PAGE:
According to Wilcher, 2011 was an interesting year, to say the least. His overall sales also declined about 10 percent, but for a different reason from that for Basile. House of worship sales were Owensboro Music’s bugaboo. “We came to rely on those sales a lot,” said Wilcher. “They’ve been hugely successful for us. For some reason, that segment of our business really dropped off in 2011, especially in the second half of the year.”

Wilcher did report that, like the other panelists, his profit margins did rise in 2011, which is certainly one positive development at his store. Another positive sign is the attitude of customers has changed. “I was discouraged in the first half of the year,” he said. “I was a little more encouraged by customers’ attitudes during the last quarter of [2011]. It just feels to me like the customer has a little more confidence lately.”

Understanding The Economy
Many of the comments delivered by Basile and Wilcher tie directly into the economy. Although the economic situation is clearly not as bad as it was in 2008 and 2009, it’s difficult to put a finger on where it’s going. The stock market seems to rise and fall from day to day as does a roller coaster. Talk in the past several months of a collapse of several European economies certainly doesn’t help. If anyone should have his or her finger on the pulse of the economy, it’s the retailer. They are on the front lines. Dealers are directly affected by the consumer. So, then, are our panelists optimistic or pessimistic about the remainder of 2012?

“We’re cautiously optimistic about 2012 because of our size,” said McBroom. “We’re a large fish in a small pond. We can be more flexible than big-box stores can be. It takes them a lot longer to implement something new.”

“I’m optimistic,” said Kirkwood. “We’re seeing customers shopping with more confidence [lately].”
However, there is one fly in the ointment…and it has nothing to do with the consumer. “It’s our expenses,” Kirkwood said. “It’s the overhead and the taxes—the things we can’t control immediately—that cost us money. We opened our store four years ago. Our taxes have tripled. I can work with iMSO through the iBuy [dealer purchasing] program and look for better purchasing power for better products with better margins. It’s hard for me to go to my government and complain about the expenses. Things I don’t have control over are eating away at my margins.”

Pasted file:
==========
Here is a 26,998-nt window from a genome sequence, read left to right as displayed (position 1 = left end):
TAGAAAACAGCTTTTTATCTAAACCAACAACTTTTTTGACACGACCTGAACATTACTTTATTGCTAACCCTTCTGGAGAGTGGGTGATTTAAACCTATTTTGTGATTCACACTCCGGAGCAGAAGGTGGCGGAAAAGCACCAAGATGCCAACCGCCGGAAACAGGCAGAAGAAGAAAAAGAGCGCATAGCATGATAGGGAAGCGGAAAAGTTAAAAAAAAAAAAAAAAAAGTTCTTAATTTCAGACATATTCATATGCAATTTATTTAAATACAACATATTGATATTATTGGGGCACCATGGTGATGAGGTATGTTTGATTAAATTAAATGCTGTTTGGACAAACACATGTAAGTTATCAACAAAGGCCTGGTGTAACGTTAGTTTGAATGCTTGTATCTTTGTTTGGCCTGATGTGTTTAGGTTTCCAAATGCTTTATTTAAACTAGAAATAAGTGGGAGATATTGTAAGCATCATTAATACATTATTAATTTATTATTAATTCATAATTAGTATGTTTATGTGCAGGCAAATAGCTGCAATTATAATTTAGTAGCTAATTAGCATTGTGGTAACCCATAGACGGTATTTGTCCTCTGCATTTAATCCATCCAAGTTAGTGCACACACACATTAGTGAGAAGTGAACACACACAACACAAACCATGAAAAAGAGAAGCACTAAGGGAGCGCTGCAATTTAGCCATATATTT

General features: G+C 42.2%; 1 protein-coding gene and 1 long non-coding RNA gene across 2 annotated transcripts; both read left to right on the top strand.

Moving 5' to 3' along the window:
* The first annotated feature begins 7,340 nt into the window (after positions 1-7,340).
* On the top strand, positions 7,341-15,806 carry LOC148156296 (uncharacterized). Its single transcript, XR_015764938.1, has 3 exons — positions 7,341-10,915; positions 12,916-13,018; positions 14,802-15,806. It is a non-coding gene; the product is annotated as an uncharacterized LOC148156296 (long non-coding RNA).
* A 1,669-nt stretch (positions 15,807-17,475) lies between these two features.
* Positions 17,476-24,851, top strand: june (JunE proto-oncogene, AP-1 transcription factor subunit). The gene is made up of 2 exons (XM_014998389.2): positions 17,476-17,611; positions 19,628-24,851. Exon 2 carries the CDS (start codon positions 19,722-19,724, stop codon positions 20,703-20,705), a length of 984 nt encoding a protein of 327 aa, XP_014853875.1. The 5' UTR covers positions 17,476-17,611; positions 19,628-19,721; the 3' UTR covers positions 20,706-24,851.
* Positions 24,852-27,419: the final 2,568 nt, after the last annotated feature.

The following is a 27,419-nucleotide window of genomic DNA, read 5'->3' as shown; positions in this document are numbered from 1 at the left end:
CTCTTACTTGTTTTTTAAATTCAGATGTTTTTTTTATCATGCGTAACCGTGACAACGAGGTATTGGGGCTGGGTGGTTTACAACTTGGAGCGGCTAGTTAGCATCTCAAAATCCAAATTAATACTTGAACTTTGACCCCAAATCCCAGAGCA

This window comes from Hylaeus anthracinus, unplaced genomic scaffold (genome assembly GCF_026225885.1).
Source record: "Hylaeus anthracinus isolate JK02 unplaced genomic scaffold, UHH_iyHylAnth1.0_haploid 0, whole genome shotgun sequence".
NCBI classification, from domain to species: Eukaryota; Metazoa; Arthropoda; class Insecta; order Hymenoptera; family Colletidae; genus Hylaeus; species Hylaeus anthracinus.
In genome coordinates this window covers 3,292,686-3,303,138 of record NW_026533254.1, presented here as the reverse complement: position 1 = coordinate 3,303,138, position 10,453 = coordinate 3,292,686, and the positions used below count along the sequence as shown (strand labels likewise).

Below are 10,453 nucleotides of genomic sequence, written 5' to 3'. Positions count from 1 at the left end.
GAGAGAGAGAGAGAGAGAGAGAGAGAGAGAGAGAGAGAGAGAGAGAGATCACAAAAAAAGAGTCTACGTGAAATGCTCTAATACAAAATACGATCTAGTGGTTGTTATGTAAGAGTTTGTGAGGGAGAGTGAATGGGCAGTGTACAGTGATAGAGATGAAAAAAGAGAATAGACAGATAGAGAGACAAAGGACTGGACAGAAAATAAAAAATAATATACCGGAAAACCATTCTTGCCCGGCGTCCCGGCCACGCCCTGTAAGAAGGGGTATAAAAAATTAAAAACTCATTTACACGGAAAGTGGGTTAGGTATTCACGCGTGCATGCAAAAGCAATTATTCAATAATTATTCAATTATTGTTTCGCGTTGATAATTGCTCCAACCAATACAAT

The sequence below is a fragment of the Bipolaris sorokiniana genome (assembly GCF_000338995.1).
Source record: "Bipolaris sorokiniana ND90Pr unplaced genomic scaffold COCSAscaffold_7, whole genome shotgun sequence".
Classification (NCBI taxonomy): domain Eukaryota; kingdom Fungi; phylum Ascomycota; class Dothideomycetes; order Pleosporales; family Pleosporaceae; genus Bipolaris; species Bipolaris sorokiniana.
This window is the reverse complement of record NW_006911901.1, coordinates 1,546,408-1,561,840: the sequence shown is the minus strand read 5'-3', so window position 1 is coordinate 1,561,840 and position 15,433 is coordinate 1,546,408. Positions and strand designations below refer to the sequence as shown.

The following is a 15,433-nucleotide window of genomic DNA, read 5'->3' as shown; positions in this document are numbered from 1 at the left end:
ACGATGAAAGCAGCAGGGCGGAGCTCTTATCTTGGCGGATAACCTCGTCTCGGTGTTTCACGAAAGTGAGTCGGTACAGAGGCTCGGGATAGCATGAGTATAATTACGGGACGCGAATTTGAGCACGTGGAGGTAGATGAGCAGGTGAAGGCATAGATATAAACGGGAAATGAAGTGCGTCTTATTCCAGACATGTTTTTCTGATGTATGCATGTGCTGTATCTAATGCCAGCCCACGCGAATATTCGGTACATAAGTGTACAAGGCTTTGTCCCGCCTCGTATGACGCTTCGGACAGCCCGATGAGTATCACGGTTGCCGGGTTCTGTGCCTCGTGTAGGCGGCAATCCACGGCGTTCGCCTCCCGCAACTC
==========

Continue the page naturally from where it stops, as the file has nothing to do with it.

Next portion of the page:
Wilcher agreed, adding that insurance payments are his number one expense. “We’re at the point where I don’t know if we can absorb another raise [in premiums],” he said. “They go up about 33 or 34 percent a year. Taxes and utilities go up, as well.”

Blaming the economy is a weak excuse for declining sales, Bankhead remarked, although he joked that he still has used the excuse from time to time. “I can’t fix the economy. I have to figure out how to do something better. Despite the economy, a lot of businesses are doing exceedingly well.”
Internet sales are certainly nothing new. However, Bankhead added that they continue to change brick-and-mortar MI retailers. Internet sales are robust at his store. “As much as we may hate the Internet, we are not going to change it,” he said. “A little bit of change is inevitable. You have to find a way to embrace the Internet and exist with it.”
“We are all against Internet sales,” added Basile. “But, I have to admit, our Internet sales for the holiday season were way above where they had ever been. The overall traffic on our Web site was way up.”

“We have to stop looking at the Internet as some new, strange, foreign creature that’s hurting us,” noted McBroom. “Whether we like it or not, we have to look at the Internet as one more avenue we can use to sell products. All small retailers [in every industry] hate the Internet, unless they sell on the Internet. Every time I make a sale on eBay or my Web site, or through a Facebook promotion, I say, ‘Yea, Internet!’ When I see someone selling a product on Amazon for 25 percent less than MAP, I say, ‘Boo, Internet!’ We need to learn it’s just one more aspect of the world we live in and manipulate it to our benefit.”

Kirkwood offered a different opinion. “I not only made an attempt to avoid the Internet when making my holiday sales,” she said, “but I also went further by purchasing from local stores. It may have cost more. But, I walked out of that store knowing it made an impact on the local economy.”

NAMM Approach